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The White Sox

Associated Press


The White Sox made their pitch for Bryce Harper and took a big swing at landing Manny Machado.


Though they went 0-for-2 trying to sign the superstar sluggers, the White Sox enter the season still believing they are setting themselves up for success. The big reasons for that are the promising young players on the roster and in the pipeline.


“We got a great group of guys in the farm system, some great arms and some great bats,” shortstop Tim Anderson said. “I think we’re going to be just fine.”


The White Sox have had six straight losing seasons, and their only playoff appearance since the 2005 World Series championship season was in 2008. They went 62-100 in finishing fourth in the AL Central for the fourth year in a row and wound up with their highest loss total since the 1970 team dropped a franchise-record 106 games. They also set a major-league record by striking out 1,594 times.


Adding Harper or Machado would have accelerated a rebuilding project entering its third season. But either way, the White Sox are counting on young players such as infielder Yoan Moncada and right-hander Lucas Giolito to take a few steps forward. And if prized outfielder Eloy Jimenez performs as advertised — he will start the season on the major-league roster — that will go a long way toward easing the sting of the disappointment in free agency.


New faces: While Machado won’t be calling the South Side home, the White Sox acquired his brother-in-law Yonder Alonso in a trade and signed his good friend Jon Jay. Jay is a.285 career hitter in nine seasons. Alonso, who is expected to share time at first base and designated hitter with Jose Abreu, has a .265 average, 90 homers and 389 RBIs in nine seasons.


Rookies to watch: All eyes are on Eloy. The centerpiece of the trade that sent Jose Quintana to the Cubs in a 2017 deadline deal, Jimemez was promoted last week and will start the season on the opening-day roster. He tore it up at Double A and Triple A last season, combining for a .337 average, 22 homers and 75 RBIs. With a long-term deal reportedly in place, the White Sox are eager to add him to the roster.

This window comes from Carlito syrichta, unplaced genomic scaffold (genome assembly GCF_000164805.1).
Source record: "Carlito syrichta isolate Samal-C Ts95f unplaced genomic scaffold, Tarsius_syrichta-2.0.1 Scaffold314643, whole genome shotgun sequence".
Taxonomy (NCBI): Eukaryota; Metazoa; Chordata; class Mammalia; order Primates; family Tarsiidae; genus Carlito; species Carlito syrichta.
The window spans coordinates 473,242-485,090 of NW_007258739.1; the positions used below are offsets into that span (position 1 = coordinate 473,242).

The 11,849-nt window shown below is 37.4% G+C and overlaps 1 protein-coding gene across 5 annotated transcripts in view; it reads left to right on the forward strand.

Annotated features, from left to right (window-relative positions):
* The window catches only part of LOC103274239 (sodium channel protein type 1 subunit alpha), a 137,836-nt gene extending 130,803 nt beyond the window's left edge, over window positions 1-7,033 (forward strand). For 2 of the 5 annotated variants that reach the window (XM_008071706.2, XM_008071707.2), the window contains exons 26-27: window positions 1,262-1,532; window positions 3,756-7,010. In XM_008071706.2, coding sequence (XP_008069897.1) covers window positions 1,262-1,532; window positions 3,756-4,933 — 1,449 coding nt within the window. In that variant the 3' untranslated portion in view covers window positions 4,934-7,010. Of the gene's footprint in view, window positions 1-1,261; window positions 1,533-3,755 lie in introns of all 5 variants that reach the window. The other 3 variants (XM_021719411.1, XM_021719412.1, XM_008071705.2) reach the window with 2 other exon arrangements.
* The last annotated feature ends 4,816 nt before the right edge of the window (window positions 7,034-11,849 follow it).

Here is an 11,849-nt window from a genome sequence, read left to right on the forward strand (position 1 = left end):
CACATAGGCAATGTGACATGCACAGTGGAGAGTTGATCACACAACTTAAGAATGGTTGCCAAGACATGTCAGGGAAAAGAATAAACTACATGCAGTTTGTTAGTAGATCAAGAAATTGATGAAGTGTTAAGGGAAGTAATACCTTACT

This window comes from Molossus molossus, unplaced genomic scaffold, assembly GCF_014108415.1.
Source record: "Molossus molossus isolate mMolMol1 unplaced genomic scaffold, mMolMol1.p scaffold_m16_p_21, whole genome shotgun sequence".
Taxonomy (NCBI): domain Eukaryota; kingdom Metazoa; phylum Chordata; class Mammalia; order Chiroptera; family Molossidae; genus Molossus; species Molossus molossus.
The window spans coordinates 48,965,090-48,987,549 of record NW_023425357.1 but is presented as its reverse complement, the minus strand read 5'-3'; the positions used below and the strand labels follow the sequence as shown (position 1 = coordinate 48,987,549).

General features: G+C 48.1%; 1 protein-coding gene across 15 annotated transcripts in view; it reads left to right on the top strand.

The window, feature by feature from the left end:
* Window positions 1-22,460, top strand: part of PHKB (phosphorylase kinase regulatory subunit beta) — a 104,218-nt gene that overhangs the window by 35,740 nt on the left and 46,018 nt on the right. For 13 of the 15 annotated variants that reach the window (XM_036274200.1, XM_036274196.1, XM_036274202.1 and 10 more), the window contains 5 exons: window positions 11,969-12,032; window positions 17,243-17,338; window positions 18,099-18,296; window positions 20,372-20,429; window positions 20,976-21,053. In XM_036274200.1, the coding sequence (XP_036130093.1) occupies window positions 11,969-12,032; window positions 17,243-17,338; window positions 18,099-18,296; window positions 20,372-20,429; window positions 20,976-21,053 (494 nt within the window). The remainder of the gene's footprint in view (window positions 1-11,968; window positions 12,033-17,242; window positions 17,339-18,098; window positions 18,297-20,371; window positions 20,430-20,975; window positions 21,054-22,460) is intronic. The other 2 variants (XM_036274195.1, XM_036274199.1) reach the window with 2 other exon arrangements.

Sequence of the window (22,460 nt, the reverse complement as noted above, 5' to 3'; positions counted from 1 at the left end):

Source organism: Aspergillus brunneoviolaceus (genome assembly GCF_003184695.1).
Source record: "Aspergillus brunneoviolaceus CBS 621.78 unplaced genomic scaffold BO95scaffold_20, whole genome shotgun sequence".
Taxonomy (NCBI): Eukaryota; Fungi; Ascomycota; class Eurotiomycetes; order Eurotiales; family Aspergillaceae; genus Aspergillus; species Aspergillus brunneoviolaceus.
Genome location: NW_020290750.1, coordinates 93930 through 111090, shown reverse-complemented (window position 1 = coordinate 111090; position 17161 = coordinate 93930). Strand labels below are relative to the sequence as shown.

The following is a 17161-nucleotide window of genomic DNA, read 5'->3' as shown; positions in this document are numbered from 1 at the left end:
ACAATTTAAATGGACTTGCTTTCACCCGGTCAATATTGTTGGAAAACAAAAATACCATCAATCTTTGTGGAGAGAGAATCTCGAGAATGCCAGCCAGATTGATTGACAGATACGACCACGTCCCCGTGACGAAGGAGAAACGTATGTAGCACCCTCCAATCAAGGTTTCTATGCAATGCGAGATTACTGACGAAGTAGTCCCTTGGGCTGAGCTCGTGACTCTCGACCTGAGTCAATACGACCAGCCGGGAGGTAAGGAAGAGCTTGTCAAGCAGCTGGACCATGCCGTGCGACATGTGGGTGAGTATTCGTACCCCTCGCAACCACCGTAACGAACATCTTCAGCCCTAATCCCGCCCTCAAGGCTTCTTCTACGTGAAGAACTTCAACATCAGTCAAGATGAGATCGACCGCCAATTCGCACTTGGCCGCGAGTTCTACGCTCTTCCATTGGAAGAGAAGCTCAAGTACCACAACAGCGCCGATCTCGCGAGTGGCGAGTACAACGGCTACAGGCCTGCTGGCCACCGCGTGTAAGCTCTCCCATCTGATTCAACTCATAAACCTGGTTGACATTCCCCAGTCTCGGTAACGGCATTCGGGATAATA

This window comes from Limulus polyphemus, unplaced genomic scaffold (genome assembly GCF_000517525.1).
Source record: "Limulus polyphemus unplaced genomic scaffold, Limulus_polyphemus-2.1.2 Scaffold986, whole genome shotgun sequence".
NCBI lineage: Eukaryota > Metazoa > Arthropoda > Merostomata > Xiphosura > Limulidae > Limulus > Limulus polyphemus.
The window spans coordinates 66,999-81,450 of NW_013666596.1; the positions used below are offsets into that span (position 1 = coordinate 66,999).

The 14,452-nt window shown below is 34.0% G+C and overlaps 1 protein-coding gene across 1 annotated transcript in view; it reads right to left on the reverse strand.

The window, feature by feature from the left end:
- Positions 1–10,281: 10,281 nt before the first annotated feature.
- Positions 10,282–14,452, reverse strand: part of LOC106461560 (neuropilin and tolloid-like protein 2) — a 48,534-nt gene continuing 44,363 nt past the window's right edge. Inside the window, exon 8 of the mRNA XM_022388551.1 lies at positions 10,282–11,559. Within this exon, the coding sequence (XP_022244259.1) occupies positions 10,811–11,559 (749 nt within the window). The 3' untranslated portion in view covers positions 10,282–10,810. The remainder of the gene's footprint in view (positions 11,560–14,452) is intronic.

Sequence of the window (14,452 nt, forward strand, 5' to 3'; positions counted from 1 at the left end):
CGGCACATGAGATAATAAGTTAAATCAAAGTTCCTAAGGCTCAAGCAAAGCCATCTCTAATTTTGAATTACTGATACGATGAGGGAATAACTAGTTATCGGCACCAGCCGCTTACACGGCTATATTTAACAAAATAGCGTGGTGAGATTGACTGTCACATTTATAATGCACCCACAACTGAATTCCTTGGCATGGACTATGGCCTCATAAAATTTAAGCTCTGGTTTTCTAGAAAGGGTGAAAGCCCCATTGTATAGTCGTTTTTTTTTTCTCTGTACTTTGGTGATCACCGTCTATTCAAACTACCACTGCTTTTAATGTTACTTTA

Next steps: The White Sox hope a switch to third base will help Moncada cut down on errors after he led all major-league second basemen with 21 in his first full season. He also retooled his approach at the plate after striking out 217 times — more than any big leaguer. A big chunk came with him keeping the baton his shoulder. Giolito’s development will also be critical. He was 10-13 with a major-league worst 6.13 ERA in 32 starts in his first full season.


Healing: One big bummer for the White Sox is Michael Kopech won’t be available this season. The 22-year-old right-hander got called up last season and made four starts before having Tommy John surgery on his pitching elbow in September. He is expected to be ready for the 2020 season. Kopech was drafted by Boston in 2014 and was a key figure along with Moncada in the trade that sent Chris Sale to the Red Sox in 2016.


Regroup: Abreu is looking to bounce back in his final season before becoming eligible for free agency. Though he made his second All-Star team, he got hurt in the second half and finished with 22 homers, 78 RBIs and a .265 average.


Photo: Eloy Jimenez is expected to be a cornerstone with the White Sox for a long time.